I didn’t know you could do this with Google+, but if you look at the screenshot below – I’ve got a Circle I call “Key Peeps” – which is made up of a select few high-priority contacts on Google+. People like O’Reilly’s Julie Steele and Abraham Williams, now building Addvocate with Marcus Nelson, and probably the web’s leading Human Computer Interaction specialist (according to our company Plexus), Ed Chi of Google. These are all super-smart, really awesome people who happen to use Google+ a lot. Now that I get an email and a red square notification whenever they post anything, I jump right on their high quality content, engage with it and them, reshare it with others, etc. If I can do so in a way that adds value to them, well then that helps me move from wannabe to friend of Heavy Hitters to a Heavy Hitter myself.

So that’s the Google+ Power-Up Button, “send alerts for this circle.” It’s pretty awesome.

Think “nobody’s using Google Plus?” This alert system is making it sing to me like crazy. In the interest of full disclosure, Google put me on the Suggested User List of Google+ so I have 2m followers there and see plenty of activity, but I know not everyone does. Check out the big, deep thread of comments on a post I put up about Occam’s Razor the other day though. That kind of conversation may not be available to everyone without loads of followers, but you Google+’s Circle Alerts feature means you can develop a solid online relationship with just a handful of Heavy Hitters yourself too, no matter how many followers you have on the network.

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NTEN helps nonprofits learn to use the web effectively.

Blogging is alive, well and very inspiring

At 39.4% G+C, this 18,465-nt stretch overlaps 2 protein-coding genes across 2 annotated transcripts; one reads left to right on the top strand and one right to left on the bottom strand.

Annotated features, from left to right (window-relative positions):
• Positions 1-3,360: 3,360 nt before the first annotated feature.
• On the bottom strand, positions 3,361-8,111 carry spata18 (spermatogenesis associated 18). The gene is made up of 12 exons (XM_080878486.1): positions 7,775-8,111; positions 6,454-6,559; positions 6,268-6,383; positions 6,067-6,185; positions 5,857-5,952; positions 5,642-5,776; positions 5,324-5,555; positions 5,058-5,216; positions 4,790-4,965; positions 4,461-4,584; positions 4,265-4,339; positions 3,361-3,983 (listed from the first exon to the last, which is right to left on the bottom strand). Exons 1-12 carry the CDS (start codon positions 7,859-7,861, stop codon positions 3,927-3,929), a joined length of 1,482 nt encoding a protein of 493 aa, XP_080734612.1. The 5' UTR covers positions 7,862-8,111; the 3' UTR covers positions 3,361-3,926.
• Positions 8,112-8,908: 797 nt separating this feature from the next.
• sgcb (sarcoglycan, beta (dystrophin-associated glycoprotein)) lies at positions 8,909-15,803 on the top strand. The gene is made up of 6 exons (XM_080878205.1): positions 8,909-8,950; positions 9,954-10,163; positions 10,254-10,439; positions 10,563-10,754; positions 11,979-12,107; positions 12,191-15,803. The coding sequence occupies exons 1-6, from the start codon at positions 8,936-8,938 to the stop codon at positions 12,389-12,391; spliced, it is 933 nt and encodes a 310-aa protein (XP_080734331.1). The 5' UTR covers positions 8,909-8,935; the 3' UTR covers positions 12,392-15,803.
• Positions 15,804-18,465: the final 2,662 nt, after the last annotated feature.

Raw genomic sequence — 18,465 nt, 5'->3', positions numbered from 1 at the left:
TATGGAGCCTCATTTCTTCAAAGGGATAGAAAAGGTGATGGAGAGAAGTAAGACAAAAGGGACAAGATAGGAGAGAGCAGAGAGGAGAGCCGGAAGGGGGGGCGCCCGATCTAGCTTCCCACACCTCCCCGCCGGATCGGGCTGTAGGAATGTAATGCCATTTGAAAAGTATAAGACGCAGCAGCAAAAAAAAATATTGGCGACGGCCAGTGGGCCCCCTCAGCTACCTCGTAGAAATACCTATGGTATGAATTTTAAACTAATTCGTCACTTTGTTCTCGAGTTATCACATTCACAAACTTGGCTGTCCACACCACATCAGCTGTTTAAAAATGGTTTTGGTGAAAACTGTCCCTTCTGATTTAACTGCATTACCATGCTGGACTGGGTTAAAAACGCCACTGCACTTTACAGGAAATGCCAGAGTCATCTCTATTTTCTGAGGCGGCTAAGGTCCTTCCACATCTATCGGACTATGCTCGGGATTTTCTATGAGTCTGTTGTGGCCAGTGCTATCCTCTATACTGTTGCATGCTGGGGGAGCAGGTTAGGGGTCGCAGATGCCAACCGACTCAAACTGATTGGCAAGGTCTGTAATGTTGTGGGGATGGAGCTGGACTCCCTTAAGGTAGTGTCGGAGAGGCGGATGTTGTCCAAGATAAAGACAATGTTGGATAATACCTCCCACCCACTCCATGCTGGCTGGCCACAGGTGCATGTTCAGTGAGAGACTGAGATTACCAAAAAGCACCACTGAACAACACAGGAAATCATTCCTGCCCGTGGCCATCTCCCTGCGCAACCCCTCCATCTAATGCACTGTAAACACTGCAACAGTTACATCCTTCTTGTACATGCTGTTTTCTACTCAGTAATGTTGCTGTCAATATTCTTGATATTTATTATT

6 Comments 08.18.12

Matt Mullenweg at WordCamp PDX

Above, WordPress founding developer Matt Mullenweg speaks to a full house at WordCamp Portland. I posted this photo on Instagram along with a note about how publishing used to be the exclusive domain of those who could afford to own a printing press.

I’m attending WordPress Portland for the first time in years today and it’s really inspiring to be here. The room is full of self publishers, new voices online, and more than 70% of them identify as developers. So they create in words, images and code. Mullenweg says that WordPress will soon see more than 100 billion pageviews every month.

Blogging is beautiful, it elevates the human spirit and enriches public life. In my work on Plexus Engine I see a lot of blogs on niche topics and there’s a whole lot more blogging going on than you might think. Geneticist Daniel Swan blogs about moving from academia to the private genetics industry. Ana Lilian and Roxana A. Soto blog together about raising bilingual kids. Jeff Rothe blogs about his collection of classic arcade game machines. And I think the world is a much better place for it.

I remember discovering how easy it was to blog, not so many years ago, and I really hope that lots of people are still discovering how easy and how rewarding it is every day today. Yes, Facebook and Twitter are even easier – but there’s nothing like a good blog post.

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NTEN helps nonprofits learn to use the web effectively.

A List of Checklists for Startups

3 Comments 07.31.12

tl;dr: Checklists for Startups

I’m falling in love with checklists. Specifically, a new service called Checkmarkable, which makes it easy to create re-usable checklists for any purpose. My Daily AM Checklist is proving super effective in helping me change my habits and maximize my productivity. I fill it out every day before jumping into the unique tasks of the day.

Checklists mean you don’t have to spend mental energy remembering the details of a complex workflow, they are all just right there in front of you. They also mean that people who do complex jobs in high stress environments (pilots, surgeons) are less likely to forget to do important things. If it’s good enough for them, it’s good enough for me.

Checklists are themselves like technology, aren’t they? They do work (the work of coming up with a plan), through automation, which saves time and lets the user start their work from a higher level of abstraction. Once you’ve got a good checklist, you’re no longer a person figuring it out cold – you’re someone who’s just taking care of business, getting it done, and then moving on to more creative work.

At Plexus we’re realizing there were some basic things we should have done before starting the company, or as we started it, and we wish someone had told us about those things. So we’re working on a checklist to share with others, particularly our class-mates in the Portland Incubator Experiment (PIE).